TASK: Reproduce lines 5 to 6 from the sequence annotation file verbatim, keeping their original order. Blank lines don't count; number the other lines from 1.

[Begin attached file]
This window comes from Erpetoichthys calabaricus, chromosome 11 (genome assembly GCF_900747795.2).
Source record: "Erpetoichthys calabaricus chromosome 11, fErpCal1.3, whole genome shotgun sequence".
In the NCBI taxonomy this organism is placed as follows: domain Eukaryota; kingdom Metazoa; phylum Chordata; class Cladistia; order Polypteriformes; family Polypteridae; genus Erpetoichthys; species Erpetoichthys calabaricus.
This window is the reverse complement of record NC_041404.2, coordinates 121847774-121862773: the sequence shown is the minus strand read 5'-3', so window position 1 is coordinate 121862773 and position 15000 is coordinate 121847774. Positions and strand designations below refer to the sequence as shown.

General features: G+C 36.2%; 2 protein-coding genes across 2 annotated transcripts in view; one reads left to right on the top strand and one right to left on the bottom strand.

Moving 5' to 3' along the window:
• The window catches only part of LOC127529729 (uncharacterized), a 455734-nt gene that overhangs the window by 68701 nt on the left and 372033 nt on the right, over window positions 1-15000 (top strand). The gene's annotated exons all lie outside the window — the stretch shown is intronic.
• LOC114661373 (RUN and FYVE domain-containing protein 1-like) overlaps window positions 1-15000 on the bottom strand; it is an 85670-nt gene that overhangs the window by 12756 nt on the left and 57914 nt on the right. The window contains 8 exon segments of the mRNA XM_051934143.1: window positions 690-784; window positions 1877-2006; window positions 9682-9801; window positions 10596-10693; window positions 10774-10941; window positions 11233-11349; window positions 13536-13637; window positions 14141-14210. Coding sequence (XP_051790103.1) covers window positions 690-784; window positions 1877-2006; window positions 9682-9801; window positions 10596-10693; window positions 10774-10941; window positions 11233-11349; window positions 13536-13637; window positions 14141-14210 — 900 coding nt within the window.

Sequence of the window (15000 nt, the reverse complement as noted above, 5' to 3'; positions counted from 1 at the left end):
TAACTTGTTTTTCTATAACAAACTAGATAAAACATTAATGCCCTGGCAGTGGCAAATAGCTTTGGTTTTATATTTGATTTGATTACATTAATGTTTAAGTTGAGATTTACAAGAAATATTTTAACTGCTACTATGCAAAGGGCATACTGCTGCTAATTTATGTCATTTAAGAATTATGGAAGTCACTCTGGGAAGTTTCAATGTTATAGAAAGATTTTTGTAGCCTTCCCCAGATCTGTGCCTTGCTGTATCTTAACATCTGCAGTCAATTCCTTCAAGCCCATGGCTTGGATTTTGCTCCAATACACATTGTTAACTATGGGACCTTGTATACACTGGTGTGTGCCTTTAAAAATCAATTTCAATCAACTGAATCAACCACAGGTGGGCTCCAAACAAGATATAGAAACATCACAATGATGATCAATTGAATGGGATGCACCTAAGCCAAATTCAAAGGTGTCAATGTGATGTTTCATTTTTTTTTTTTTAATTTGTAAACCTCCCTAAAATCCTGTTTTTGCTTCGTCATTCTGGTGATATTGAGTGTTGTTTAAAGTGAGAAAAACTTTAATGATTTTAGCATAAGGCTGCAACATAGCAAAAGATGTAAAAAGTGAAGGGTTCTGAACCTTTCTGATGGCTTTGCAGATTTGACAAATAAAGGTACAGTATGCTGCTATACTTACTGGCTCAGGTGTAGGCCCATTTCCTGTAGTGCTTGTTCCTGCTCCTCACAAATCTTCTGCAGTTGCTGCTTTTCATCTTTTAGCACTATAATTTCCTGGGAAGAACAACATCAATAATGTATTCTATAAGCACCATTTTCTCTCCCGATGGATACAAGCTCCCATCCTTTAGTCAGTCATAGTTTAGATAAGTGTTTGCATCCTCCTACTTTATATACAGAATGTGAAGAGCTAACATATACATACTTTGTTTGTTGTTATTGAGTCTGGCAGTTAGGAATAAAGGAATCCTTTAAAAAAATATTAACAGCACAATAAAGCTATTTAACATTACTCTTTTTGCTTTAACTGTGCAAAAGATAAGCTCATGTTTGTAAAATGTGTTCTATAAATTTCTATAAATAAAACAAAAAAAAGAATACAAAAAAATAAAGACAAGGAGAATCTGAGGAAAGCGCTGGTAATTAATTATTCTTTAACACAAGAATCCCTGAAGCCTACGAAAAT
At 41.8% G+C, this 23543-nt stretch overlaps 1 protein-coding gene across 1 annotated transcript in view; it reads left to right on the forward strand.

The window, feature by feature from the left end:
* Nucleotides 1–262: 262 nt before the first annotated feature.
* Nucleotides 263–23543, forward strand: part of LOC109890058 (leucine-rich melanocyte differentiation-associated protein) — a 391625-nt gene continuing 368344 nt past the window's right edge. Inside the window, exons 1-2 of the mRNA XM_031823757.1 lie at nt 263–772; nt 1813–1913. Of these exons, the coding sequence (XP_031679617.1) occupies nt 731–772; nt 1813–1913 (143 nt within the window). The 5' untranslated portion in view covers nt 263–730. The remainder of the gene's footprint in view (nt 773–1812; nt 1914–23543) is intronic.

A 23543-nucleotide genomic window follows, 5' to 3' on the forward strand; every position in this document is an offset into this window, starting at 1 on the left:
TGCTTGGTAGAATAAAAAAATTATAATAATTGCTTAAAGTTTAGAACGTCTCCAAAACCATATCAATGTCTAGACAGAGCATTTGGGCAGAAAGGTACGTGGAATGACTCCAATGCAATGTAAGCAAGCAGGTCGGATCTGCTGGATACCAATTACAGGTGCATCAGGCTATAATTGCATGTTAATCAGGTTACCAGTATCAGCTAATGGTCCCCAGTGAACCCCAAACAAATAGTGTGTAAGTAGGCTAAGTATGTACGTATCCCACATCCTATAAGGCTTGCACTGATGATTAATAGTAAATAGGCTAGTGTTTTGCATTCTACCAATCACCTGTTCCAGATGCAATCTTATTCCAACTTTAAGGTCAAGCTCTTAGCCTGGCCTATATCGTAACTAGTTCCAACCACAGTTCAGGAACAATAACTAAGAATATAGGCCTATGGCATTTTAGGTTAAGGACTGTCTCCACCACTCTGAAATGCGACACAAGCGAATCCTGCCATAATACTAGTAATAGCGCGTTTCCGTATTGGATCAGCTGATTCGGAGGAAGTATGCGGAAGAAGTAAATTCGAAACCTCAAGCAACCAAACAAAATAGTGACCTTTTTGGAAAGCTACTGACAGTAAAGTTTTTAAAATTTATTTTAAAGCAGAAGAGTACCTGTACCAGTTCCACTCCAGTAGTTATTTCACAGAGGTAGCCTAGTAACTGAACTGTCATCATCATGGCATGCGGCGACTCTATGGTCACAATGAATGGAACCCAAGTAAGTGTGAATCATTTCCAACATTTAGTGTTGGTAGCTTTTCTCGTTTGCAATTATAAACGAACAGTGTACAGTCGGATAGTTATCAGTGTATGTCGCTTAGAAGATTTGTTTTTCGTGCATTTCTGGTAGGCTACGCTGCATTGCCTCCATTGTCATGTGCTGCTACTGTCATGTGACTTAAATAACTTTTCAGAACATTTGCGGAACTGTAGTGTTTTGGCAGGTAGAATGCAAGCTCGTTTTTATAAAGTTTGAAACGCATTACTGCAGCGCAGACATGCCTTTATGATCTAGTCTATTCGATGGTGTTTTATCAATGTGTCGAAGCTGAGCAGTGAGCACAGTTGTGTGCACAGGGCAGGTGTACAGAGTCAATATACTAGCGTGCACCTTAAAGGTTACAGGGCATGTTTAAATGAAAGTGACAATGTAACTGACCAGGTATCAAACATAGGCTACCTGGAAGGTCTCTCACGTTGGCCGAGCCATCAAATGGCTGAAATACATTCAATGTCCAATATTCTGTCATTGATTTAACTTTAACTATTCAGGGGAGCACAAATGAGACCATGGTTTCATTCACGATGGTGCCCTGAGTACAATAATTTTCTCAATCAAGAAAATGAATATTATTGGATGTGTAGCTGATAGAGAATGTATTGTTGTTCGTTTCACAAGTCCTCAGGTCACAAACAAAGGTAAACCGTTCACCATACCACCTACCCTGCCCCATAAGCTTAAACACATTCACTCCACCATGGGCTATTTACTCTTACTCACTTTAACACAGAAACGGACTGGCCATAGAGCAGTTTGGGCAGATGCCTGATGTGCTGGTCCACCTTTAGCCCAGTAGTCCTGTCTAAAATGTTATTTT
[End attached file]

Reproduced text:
General features: G+C 36.2%; 2 protein-coding genes across 2 annotated transcripts in view; one reads left to right on the top strand and one right to left on the bottom strand.

Moving 5' to 3' along the window: